Second, the books.  The first thing my husband said when he saw them was, "Wow, these are really high quality".  He was impressed by the classy layout of the pages that show the words isolated from the pictures, as well as the idea of using pictures of the leading puppets, Howie and Skip, on a colored background.  He commented on how simple and intuitive they are, and how effective that kind of simplicity can be.  I agree.  Patrick was especially delighted to read the books because Skip is his favorite character out there.  Alone the books retail at $12 each, or $24 total.

All of this talk about the physical aspect of the program, when the DVDs are the best part, especially if you are looking to buy a reading program for the first time.  The physical materials drew me to the program because I needed them and I already have Your Baby Can Read and Little Reader, so I didn't NEED the videos.  But each of these companies that I love, each showing they have been influenced by Glenn Doman in their own way, are unique.  They have their own special way of approaching the material, and it's nice to have variety.  Rest assured that I love the DVDs.  So let's talk about them.

Volume 1, Baby's First Words:

This is the first MonkiSee DVD I purchased several years ago.  If anyone else is in the same boat, I am happy to report that it has been updated.  While I loved the poetry and puppets in the first version, as well as how beautifully words were defined and illustrated in video and song, it wasn't my favorite for teaching actual reading.  The reason for that is because each word was only shown once.  They showed the word "Baby", then showed what it means for up to a minute without seeing the word again.  They only read "Baby" once during the entire film.  As a result, we watched the full video occasionally, but mostly used it for the slide-show clip that shows.  Again, this DVD has now been updated.  Now you get to see the word "Baby" several times while they define it, and so on with every word in the film.  I am thrilled with this change.  Hey, the original Signing Time videos were redone after the company grew.  I believe in second chances.  It's part of growing up.  :)

Volume 2, All About Colors:

In this volume Skip bemoans that he while he would love to paint a rainbow, he doesn't know the colors, so his big brother Howie helps him.  In addition to the basic rainbow colors and brown, black, white, grey and pink, Skip also learns indigo, silver, gold.  My favorite part of all of the MonkiSee videos is Krista's rich use of poetry.  I am amazed at her ability to pen little poems and ditties for such a variety of subjects, as her spectrum of videos have shown us.  It's cute poem after cute poem all the way through all of them.  For example, a PART of the color red shows her children eating licorice while we hear, "Licorice is red, licorice is sweet.  Licorice is my favorite treat".  Or while we see beautiful flowers in the breeze we hear "Purple flowers, dainty and fair, make me want to stop and stare".  Krista told me that she loves to read books with poetry to her children and it naturally extended into their videos.  I suppose I should read more books with poetry!  All of the videos are rich with them.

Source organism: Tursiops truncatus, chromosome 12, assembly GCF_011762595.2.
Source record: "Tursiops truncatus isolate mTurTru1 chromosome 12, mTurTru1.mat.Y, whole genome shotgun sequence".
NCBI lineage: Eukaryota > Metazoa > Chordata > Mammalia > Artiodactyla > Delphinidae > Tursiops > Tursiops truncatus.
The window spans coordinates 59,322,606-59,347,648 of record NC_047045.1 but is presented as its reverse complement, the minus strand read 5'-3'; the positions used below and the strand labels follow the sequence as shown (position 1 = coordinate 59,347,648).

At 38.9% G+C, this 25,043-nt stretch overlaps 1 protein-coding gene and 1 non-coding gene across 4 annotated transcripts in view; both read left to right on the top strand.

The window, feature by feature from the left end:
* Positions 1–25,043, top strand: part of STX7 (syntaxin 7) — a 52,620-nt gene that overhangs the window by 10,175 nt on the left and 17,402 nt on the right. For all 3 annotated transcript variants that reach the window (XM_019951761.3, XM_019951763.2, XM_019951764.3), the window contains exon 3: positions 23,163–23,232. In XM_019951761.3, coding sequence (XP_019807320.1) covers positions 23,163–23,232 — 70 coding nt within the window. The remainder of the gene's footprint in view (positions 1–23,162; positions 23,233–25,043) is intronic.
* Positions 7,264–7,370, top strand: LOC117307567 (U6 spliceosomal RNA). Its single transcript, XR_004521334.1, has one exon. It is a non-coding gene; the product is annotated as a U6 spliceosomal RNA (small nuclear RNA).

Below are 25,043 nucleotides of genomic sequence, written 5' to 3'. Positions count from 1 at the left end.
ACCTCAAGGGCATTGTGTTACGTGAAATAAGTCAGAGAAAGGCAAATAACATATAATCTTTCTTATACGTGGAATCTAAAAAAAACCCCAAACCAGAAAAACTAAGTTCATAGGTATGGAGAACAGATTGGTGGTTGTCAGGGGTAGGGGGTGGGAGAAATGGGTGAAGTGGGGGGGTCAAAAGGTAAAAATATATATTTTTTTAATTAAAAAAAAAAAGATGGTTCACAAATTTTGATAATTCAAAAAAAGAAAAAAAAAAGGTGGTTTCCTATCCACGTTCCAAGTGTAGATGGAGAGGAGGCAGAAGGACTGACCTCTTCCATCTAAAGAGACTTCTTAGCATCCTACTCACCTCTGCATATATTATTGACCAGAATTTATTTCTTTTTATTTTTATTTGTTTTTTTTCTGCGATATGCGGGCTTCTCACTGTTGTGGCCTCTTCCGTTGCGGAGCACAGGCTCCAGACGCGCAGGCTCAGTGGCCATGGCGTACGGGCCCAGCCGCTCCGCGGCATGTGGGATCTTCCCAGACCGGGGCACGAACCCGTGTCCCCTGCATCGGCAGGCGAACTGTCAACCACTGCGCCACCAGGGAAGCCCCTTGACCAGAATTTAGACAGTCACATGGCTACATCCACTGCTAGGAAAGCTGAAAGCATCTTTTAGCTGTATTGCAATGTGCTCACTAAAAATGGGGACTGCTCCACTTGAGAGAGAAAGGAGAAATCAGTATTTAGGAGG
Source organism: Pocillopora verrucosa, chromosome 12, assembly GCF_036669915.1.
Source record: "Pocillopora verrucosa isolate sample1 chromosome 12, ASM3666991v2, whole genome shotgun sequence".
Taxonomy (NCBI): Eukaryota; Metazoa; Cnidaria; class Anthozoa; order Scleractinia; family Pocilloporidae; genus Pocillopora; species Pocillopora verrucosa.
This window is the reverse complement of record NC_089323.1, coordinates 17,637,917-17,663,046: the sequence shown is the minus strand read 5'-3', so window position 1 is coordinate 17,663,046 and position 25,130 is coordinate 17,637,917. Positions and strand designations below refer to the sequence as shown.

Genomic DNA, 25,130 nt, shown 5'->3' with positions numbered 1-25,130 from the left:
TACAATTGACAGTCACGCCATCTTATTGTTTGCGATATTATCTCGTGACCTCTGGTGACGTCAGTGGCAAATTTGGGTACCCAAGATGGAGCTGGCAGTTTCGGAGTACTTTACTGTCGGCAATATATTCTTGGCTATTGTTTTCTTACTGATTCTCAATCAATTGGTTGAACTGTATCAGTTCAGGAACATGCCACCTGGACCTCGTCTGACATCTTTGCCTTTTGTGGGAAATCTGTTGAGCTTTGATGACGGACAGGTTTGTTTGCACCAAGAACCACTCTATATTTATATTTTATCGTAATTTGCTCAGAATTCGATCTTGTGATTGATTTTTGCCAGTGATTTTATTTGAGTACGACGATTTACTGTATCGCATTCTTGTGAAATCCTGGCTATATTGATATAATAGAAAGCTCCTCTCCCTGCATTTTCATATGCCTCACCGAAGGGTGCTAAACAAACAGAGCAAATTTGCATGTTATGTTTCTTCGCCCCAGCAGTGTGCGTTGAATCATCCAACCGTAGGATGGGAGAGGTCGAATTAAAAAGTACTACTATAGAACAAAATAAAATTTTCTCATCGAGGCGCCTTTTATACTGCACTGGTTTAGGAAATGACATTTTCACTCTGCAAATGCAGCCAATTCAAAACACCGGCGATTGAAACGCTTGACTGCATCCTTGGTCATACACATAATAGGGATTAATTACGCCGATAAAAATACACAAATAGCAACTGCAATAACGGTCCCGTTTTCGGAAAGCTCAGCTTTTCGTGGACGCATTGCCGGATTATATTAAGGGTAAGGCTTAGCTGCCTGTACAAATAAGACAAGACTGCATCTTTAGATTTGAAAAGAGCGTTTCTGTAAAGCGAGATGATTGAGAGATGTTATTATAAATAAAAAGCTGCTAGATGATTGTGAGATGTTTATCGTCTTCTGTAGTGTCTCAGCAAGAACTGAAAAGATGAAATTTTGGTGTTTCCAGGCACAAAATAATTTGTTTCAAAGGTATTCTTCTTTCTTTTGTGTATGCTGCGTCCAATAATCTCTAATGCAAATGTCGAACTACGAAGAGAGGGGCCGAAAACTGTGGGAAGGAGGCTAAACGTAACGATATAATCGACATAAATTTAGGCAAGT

Volume 3, All about Shapes:

Skip gets a box of shaped cookies from his grandma that he shares with his brother Howie and Olivia as they teach him how to identify all of the different shapes.  Skip learns circle, square, triangle, rectangle, oval, diamond, heart, hexagon, pentagon, octagon, star, and crescent.  One thing I love about these videos are the little references they make to the benefits of reading.  For example, "These old books are rectangles that sit on the shelf.  I can read one of these books by myself."  There are also lots of interesting facts squeezed in, like "This bolt head is a hexagon with six sides around.  They are stronger than nails, pound for pound."  The video ends with an original song, "Shapes are Everywhere", a review of colors and shapes combined, and a slightly awkward scene where Howie and Skip politely say goodbye because they need to get rid of us before they can eat their cookies.  haha.

Volume 4, Around the House: